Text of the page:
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    Maritime Labour Convention (MLC) improves working and living conditions for seafarers

    The Maritime Labour Convention (MLC) of the International Labour Organization (ILO) is known to many experts as the "fourth pillar" of the international maritime regulatory regime. For good reason, as the convention sets out mandatory minimum standards for decent working and living conditions for more than 1.2 million seafarers all over the world. Compliance with these regulations is controlled by means of periodical inspections by flag states and port states.

    The convention has globally entered into force on 20 August 2013. Germany has ratified the MLC on 16 August 2013.

    Follow the link for the complete text of the MLC.

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    What has changed in German shipping?

    The international Maritime Labour Convention (MLC) had considerable implications for shipping under the German flag:

    • Prior to employment on board each seafarer must receive from the shipowner/employer an employment agreement in writing, containing prescribed particulars.
    • Private seafarer recruitment and placement agencies must be approved and closely supervised by a competent authority.
    • Continued payment of wages in case of illness is increased by another 10 weeks on top of the statutory 6 weeks.
    • Seafarers are entitled to lodge complaints regarding working and living conditions on board also directly with the flag state.
    • Compliance with the requirements is verified by regular inspections.
    • Ships engaged on international voyages must have two new documents: the maritime labour certificate and the declaration of maritime labour compliance.
    • Ships can be detained due to serious deficiencies in the working and living conditions on board.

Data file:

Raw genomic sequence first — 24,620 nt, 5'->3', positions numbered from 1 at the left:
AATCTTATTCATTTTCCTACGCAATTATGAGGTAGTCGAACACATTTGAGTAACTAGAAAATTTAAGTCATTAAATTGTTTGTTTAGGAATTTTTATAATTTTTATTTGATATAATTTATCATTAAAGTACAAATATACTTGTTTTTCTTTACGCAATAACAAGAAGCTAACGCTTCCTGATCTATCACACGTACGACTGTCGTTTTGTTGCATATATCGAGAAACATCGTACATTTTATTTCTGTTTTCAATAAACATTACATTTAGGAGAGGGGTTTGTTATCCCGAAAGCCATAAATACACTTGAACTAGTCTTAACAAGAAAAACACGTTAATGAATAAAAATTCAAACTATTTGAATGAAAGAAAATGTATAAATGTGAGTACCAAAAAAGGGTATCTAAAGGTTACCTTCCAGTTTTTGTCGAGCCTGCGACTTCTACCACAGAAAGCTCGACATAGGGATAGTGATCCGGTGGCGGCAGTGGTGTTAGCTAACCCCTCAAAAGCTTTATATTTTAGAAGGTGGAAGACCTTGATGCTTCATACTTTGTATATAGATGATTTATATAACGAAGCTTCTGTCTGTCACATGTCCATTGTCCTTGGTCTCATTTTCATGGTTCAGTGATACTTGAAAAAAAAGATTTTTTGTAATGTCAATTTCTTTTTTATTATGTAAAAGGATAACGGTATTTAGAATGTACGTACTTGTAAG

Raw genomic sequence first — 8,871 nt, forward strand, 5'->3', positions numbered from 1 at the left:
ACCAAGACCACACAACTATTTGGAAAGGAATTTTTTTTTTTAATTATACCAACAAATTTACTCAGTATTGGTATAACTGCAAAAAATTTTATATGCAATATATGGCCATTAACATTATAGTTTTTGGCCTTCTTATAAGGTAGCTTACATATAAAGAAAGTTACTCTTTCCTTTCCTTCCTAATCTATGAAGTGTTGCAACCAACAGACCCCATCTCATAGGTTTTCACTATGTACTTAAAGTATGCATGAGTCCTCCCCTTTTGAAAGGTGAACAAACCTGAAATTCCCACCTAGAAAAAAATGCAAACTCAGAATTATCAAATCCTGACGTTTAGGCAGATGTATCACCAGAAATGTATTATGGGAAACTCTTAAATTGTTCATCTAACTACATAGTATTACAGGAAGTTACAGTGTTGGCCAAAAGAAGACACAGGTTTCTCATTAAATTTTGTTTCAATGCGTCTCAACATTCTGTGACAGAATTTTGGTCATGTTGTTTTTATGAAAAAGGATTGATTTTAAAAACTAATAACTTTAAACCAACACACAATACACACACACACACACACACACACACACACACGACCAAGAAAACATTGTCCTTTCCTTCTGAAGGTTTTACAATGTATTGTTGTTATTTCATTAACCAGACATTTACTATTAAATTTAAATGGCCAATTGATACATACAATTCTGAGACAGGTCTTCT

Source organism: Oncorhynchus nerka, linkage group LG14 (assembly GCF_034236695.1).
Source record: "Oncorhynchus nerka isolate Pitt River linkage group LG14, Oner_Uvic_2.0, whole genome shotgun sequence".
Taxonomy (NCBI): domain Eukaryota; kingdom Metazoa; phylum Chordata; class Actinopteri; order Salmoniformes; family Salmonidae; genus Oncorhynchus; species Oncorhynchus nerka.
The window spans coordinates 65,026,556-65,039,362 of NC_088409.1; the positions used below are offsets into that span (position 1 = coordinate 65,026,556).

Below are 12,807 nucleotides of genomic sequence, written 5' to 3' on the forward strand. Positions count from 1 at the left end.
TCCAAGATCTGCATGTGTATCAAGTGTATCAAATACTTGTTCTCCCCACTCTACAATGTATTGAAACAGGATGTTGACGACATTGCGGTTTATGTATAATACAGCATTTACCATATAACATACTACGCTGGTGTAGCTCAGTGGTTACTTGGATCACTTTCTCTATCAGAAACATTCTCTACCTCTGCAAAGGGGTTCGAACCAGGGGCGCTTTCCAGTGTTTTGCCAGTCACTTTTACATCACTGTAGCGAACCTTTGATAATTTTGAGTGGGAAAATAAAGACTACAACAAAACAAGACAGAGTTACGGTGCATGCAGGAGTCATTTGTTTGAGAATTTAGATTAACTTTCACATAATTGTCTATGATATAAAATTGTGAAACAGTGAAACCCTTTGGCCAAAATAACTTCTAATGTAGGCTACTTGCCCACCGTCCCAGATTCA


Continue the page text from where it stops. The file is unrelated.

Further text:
Maritime labour act creates binding standards

    The "Seearbeitsgesetz" (maritime labour act, preliminary English version) is the core of the implementation of the Maritime Labour Convention of the International Labour Organization (ILO) in German law. The Maritime Labour Convention creates worldwide binding minimum standards for working and living conditions of seafarers on board of ships.  It applies to about 1,2 million seafarers on board of about 65.000 ships.

    Basically, the maritime labour act applies to each person who is employed or engaged on board of a ship under German flag. The procedure for the determination of medical fitness, apprenticeship on board and medical equipment have been placed on a uniform legal basis which corresponds with practical experience. The objectives of the Maritime Labour Convention concerning recruitment and placement, inspections on board and the social security of seafarers have been newly defined.

    The former seamans act, adopted in 1957, has been replaced. The contents, especially the entitlement to leave, the right of termination and repatriation will have been modernized in the maritime labour act. The existing system of flag state and port state control has been extended to the inspection of seafarers' working and living conditions.  Introducing minimum standards in both labour and social law, the maritime labour act contributes to a fair competition in global sea trade.

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